Film Review: The Host

by Marie Carney on March 29, 2013

Max Irons and Saoirse Ronan in The Host

Max Irons and Saoirse Ronan in The Host


starring: Saoirse Ronan, Jake Abel, Max Irons

screenplay: Andrew Niccol

based on novel by: Stephenie Meyer

directed by: Andrew Niccol

MPAA:  PG-13 for some sexuality and violence

When I came out of the screening of The Host I had no idea what to think. What had I just spent two hours watching? A serious super-stylized Sci-fi? A Lame teen-centric romance? A thinly veiled preaching that for a girl to be accepted and loved she need to be humble, gentle and passive? As time went by I decided that yes, it is all these things and it is precisely this genre hopping that made the movie so hard to place and will make it so hard for it to find fans. 

The movie opens with a shot of the earth from space and a deep male voice intoning “The earth is at peace…” trying to trick us into thinking humans have done well for themselves. But we’ve all seen the trailer, we know this isn’t true. It takes less than five minutes to get to the point that the human race has been taken over by some sort of super civilized parasite that makes people’s eyes shiny.

Wait. I need to stop here and make a disclaimer. I am a girl who reads a lot of young adult books and my favorite genre is sci-fi romance, so to say I enjoyed the book version of The Host is an understatement. I’ve read it three times. So when I get snarky about the storyline it is from the point of view that it is ridiculous but I LOVE it. Just still not sure if it works for a movie… but more on that later.

The shiny-eyed parasites who refer to themselves as “souls” now run the planet and everything is super happy and peaceful. Their only problem is the renegade humans left on Earth fighting to keep their bodies to themselves. Enter Melanie (Saoirse Ronan), a tough girl who tries to escape capture by jumping out of a window to her death. Unfortunately she is too tough to die and gets healed by the souls and, of course, gets a beautiful glowing parasite (soul) of her own connected to her brain stem. Now Melanie’s body is the soul known as Wanderer and Melanie’s consciousness is trapped inside.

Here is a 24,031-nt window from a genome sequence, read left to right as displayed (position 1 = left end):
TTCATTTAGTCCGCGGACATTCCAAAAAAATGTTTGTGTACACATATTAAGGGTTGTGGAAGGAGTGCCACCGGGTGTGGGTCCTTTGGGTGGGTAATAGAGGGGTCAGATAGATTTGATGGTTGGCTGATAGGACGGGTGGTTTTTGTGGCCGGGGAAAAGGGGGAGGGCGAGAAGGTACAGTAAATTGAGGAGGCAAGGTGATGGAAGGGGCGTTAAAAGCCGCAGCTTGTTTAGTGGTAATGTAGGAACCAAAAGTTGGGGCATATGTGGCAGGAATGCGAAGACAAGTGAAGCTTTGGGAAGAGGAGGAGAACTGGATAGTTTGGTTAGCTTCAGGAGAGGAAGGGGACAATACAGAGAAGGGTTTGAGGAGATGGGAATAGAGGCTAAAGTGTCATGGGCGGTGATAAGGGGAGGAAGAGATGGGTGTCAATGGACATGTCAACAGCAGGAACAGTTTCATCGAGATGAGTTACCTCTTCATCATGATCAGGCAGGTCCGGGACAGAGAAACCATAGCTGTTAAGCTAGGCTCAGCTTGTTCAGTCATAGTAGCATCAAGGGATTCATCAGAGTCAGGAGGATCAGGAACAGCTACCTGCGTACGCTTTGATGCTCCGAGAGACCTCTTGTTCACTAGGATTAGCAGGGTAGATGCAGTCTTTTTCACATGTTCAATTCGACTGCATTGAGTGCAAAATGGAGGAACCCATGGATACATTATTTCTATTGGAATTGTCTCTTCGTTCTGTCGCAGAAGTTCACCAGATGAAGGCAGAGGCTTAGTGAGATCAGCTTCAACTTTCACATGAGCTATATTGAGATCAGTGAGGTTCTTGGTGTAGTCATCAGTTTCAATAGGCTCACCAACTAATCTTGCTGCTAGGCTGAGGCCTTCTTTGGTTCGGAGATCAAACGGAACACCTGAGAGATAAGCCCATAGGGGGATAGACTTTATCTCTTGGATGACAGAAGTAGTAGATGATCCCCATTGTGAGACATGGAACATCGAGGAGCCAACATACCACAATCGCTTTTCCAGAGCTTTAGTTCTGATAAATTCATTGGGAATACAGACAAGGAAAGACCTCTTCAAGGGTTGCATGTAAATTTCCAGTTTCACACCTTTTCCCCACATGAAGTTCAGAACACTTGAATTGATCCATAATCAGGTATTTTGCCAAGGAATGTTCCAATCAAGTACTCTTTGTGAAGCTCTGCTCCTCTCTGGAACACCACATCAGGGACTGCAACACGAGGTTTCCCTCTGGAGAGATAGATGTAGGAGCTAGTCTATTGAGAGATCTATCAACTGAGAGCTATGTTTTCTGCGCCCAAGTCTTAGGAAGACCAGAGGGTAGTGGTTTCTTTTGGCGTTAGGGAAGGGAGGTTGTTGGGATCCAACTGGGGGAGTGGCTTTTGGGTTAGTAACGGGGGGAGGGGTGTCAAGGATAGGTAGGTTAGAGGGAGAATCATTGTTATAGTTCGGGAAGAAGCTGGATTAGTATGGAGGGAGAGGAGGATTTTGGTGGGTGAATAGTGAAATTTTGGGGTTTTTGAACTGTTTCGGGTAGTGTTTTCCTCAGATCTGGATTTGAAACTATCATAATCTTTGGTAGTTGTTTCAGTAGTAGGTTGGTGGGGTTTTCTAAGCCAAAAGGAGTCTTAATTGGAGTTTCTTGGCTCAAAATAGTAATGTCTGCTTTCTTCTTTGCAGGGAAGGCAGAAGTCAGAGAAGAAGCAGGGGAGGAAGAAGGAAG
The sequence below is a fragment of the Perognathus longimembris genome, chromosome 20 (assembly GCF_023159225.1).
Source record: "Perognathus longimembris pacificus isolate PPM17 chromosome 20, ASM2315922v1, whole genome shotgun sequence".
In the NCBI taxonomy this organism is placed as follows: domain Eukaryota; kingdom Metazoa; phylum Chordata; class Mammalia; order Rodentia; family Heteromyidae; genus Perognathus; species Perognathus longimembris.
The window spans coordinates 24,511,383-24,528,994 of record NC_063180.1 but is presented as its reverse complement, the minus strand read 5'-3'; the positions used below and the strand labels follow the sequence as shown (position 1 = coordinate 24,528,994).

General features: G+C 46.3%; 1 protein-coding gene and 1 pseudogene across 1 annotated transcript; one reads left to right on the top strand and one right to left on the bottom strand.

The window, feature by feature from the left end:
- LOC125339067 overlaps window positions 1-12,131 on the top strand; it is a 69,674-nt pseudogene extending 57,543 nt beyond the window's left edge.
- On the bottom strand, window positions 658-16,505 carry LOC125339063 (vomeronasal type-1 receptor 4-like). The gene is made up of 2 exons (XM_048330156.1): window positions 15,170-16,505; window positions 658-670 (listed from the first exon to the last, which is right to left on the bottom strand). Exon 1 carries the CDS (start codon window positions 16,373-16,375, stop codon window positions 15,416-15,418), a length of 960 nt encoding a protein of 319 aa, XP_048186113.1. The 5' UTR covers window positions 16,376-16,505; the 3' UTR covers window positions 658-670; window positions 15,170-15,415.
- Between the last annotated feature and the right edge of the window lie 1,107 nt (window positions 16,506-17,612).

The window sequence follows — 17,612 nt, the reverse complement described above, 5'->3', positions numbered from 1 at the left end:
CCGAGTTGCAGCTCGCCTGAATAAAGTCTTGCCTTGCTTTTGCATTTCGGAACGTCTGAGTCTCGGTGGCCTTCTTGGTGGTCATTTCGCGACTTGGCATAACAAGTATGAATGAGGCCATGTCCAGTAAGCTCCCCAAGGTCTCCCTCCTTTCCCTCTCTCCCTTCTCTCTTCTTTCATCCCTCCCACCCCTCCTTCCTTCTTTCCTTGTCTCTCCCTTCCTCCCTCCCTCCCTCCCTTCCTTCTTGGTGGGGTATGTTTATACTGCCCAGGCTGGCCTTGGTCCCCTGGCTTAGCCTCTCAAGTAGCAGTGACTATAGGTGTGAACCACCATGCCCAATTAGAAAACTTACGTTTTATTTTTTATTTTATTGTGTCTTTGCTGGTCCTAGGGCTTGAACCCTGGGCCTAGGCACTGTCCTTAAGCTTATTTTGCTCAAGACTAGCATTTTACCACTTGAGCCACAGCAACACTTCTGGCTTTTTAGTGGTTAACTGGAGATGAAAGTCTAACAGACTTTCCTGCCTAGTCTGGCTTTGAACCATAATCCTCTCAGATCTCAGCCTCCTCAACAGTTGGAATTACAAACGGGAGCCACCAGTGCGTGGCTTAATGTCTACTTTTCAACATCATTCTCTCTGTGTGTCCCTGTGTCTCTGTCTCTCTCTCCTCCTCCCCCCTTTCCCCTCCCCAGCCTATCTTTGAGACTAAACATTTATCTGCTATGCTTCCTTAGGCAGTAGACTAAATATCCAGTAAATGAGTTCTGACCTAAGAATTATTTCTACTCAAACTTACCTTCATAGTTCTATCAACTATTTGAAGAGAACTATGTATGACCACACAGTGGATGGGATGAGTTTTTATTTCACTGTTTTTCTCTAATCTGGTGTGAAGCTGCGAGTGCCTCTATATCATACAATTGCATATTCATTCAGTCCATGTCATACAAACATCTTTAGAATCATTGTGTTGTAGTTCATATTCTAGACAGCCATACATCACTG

Wanderer is put to work almost immediately by the Seekers, a group that is trying to find all the humans left and occupy them. They need Wanderer to access Melanie’s memories to help them find other humans. I wish they had told us here, like they did in the book, that Wanderer was specially chosen for this task because of her vast experience on other planets and her inner strength. But no, she is treated like a normal girl left with a difficult task, made especially difficult by Melanie, who is supposed to be silent, screaming in her head.

The first time you hear Melanie talk from inside Wanderer it is a bit shocking and cringe-worthy. In fact, when the voice-over starts the person sitting next to me exclaimed “Oh Jesus.” And who can blame him? Voice-over doesn’t really have the best reputation and it does up the cheese level of a film significantly. There isn’t another option though when the two main characters share a body. They did as good of a job as they could with it. Whenever Melanie the human inside speaks it is a voice-over with a slight accent and when Wanderer speaks it is out loud with no accent.

Of course, one of the main reasons this works so well is the casting. Saoirse Ronan is a great actress. You may not recognize her in this film since she is usually blond, but she was the disturbing little sister in Atonement and the badass title character in Hannah. She is the same powerful presence who is great with both her face and her words in this film. Without her expressiveness and finesse the whole thing might not have worked. She does a great job portraying the gentleness of Wanderer and the rage of Melanie and seemed to switch back and forth effortlessly in those few moments that required her to. The gentle power that is so essential to the character radiates from her and really helps you to buy in to the whole thing.